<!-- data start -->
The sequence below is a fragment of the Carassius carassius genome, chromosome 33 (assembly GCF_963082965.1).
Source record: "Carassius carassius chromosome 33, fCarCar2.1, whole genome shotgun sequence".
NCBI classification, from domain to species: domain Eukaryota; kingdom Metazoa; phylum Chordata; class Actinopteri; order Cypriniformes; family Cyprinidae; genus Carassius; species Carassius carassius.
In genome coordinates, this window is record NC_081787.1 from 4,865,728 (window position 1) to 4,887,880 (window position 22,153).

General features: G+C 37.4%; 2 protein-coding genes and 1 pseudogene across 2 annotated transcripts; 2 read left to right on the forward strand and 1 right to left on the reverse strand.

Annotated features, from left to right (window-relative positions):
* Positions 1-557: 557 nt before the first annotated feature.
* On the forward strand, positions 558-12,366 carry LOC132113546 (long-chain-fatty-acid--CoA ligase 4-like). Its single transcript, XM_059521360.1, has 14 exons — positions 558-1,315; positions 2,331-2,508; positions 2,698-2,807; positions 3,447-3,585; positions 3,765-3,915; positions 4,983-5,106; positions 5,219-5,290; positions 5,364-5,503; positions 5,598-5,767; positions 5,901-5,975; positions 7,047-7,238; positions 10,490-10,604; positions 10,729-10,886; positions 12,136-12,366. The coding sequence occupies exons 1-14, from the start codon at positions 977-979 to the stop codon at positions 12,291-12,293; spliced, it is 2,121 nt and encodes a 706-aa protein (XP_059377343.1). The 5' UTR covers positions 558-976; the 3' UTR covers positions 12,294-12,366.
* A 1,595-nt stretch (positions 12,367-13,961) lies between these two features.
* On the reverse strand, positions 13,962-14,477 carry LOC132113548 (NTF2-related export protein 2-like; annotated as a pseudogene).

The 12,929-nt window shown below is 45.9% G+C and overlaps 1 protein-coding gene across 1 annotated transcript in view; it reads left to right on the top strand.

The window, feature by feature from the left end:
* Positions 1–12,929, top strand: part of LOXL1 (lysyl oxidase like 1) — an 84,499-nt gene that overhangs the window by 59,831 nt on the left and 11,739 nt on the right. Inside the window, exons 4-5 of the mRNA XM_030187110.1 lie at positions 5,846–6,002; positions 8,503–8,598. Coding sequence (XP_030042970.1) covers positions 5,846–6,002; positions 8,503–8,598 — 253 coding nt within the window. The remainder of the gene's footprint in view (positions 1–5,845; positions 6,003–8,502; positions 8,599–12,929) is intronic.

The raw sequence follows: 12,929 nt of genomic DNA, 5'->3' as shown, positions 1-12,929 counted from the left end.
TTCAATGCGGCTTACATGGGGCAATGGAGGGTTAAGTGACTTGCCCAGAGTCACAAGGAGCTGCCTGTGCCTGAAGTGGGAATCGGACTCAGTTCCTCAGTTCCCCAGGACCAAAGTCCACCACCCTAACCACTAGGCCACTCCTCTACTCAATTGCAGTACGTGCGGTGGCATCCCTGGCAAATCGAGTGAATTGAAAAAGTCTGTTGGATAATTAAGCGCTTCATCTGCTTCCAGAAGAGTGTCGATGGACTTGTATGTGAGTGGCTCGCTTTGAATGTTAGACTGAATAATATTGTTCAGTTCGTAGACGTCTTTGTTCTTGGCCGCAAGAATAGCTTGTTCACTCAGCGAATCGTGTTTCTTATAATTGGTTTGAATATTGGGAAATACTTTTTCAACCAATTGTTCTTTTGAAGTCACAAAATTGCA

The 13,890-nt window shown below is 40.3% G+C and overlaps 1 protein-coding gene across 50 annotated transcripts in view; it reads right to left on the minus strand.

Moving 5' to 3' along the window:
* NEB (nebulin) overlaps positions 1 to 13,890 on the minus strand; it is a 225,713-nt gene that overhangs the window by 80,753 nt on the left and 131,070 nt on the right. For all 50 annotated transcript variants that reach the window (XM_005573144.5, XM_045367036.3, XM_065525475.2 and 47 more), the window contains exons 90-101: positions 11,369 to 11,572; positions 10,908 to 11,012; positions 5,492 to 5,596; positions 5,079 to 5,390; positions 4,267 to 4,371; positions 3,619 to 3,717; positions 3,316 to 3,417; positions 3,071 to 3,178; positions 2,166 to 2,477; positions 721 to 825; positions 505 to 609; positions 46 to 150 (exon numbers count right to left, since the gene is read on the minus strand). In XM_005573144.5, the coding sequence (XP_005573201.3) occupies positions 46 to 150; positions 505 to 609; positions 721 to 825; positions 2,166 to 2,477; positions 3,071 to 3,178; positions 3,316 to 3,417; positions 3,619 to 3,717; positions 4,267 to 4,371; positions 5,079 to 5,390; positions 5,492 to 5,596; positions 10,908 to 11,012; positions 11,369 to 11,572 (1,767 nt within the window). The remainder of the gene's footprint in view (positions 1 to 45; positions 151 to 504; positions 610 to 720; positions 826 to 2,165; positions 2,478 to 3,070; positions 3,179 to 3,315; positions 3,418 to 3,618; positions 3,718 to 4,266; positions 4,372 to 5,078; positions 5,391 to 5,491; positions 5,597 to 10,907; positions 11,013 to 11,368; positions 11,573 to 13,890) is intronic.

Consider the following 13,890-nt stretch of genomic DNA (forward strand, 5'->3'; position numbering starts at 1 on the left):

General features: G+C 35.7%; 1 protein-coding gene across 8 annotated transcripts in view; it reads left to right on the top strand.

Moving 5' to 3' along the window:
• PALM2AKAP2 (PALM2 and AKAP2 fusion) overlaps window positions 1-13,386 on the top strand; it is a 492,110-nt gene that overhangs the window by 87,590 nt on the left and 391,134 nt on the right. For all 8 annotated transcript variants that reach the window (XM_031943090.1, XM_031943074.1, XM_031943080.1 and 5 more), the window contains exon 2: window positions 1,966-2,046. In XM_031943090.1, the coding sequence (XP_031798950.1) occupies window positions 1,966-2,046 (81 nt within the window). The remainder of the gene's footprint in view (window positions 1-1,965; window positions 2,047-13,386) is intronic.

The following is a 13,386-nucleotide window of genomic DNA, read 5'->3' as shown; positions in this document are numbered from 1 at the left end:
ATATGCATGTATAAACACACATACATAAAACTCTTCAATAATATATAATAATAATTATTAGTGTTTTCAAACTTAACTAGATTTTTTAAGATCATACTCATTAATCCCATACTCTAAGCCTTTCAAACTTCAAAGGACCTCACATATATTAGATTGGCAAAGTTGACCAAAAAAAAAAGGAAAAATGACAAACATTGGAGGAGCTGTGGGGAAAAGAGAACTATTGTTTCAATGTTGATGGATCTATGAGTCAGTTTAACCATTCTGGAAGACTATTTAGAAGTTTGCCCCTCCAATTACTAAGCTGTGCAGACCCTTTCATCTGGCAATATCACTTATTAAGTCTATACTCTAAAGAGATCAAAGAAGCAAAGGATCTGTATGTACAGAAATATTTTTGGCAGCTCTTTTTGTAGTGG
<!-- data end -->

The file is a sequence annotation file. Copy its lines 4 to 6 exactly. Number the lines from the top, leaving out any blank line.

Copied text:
In genome coordinates, this window is record NC_081787.1 from 4,865,728 (window position 1) to 4,887,880 (window position 22,153).

General features: G+C 37.4%; 2 protein-coding genes and 1 pseudogene across 2 annotated transcripts; 2 read left to right on the forward strand and 1 right to left on the reverse strand.

Annotated features, from left to right (window-relative positions):